Still, most agreed that the small numbers of tenure charges filed with the state are really only a fraction of the cases of low-performing teachers for whom the formal filing is a last resort, a vast majority of them eased out of the classroom as the complaints mount.
‘You don’t see these statistics, but I would say that hundreds of teachers who receive the first tenure charges resign,” said Eugene Liss, general counsel to the Newark Teachers Union. “Maybe the case didn’t go all the way to Trenton, but many who sit with us, they end up leaving the profession.”
Newark has a system in which teachers receiving unsatisfactory ratings are required to undergo additional training through Seton Hall University. Last year, it was 90 teachers, all but 12 of whom returned to the classroom, he said. Those 12 all resigned, none by tenure charges. [emphasis mine]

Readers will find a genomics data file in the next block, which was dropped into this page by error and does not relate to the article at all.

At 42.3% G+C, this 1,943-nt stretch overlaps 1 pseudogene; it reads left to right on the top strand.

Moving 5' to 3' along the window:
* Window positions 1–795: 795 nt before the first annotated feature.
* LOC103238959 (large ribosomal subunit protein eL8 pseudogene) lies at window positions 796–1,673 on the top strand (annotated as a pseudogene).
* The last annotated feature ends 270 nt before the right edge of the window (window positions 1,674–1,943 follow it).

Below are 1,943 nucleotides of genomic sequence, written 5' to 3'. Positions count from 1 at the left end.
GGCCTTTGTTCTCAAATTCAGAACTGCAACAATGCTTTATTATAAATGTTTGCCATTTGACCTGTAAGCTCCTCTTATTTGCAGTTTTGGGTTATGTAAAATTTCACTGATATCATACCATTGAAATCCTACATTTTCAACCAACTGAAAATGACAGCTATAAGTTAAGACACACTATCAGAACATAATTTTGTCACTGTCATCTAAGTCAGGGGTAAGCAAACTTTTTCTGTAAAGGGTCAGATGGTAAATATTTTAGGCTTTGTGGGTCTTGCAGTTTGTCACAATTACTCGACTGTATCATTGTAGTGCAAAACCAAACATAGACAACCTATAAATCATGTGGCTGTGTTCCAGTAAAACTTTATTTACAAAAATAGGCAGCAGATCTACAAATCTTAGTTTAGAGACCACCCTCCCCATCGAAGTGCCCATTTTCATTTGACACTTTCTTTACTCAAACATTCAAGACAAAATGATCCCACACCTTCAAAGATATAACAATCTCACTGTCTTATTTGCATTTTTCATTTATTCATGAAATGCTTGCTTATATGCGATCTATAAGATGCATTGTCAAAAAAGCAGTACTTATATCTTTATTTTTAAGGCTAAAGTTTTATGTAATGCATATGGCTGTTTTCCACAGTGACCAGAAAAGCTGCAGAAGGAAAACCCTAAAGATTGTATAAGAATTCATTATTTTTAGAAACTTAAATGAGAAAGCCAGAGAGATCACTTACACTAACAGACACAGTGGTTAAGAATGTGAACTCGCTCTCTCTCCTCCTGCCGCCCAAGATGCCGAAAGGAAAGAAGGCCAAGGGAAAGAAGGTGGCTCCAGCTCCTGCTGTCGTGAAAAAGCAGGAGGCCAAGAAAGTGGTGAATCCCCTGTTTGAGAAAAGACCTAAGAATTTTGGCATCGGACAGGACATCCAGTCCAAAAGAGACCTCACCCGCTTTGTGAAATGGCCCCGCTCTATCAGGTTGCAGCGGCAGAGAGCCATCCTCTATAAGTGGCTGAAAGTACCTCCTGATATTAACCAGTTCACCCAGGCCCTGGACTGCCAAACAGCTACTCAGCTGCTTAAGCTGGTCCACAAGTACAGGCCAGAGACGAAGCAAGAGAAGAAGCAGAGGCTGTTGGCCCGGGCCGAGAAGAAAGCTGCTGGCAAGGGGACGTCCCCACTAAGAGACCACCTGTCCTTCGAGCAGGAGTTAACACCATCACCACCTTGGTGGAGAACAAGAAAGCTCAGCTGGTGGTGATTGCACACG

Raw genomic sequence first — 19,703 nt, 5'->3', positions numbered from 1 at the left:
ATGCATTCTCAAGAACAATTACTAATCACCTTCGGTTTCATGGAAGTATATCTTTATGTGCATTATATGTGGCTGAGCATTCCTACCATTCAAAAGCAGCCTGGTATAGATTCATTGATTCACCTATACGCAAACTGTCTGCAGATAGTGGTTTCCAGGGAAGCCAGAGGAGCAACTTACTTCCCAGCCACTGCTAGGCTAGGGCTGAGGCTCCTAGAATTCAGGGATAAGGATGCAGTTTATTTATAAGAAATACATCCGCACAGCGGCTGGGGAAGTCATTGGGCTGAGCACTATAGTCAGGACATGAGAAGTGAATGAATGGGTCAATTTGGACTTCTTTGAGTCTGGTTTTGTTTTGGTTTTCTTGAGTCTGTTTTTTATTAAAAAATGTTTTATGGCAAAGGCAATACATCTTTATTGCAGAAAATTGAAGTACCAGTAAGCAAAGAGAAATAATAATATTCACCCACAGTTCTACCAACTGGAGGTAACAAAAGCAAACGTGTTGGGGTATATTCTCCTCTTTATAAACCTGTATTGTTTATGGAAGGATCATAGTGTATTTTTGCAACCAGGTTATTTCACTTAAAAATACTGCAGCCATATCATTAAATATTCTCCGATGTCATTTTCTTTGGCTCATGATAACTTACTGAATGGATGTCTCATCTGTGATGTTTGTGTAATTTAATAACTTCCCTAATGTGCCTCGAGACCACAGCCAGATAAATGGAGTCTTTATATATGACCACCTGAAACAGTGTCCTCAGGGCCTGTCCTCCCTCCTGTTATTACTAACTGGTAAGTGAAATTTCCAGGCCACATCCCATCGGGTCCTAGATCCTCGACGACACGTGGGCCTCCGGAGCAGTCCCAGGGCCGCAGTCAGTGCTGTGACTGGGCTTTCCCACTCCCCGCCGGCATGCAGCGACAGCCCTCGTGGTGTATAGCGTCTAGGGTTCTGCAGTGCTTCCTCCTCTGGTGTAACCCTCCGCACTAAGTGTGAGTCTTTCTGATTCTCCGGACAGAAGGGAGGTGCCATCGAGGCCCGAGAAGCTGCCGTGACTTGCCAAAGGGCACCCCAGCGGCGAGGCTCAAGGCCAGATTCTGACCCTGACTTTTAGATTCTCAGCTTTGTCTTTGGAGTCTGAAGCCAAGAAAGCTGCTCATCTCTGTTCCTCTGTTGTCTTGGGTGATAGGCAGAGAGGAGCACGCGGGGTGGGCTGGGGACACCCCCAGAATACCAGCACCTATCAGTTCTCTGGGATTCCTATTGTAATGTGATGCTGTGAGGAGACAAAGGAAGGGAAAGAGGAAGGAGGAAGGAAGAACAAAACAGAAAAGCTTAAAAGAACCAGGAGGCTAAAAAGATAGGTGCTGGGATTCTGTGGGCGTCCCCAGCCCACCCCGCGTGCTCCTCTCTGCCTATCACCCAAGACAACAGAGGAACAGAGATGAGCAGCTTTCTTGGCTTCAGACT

Add to this the fact that 40% of new teachers never earn tenure after the standard three years, and you can see that this ad is a steaming load of dung.
Oh, and it’s 113k teachers. But I have to admit: 12.5% is a better margin of error than using test scores to evaluate teachers (which has a 35% error rate).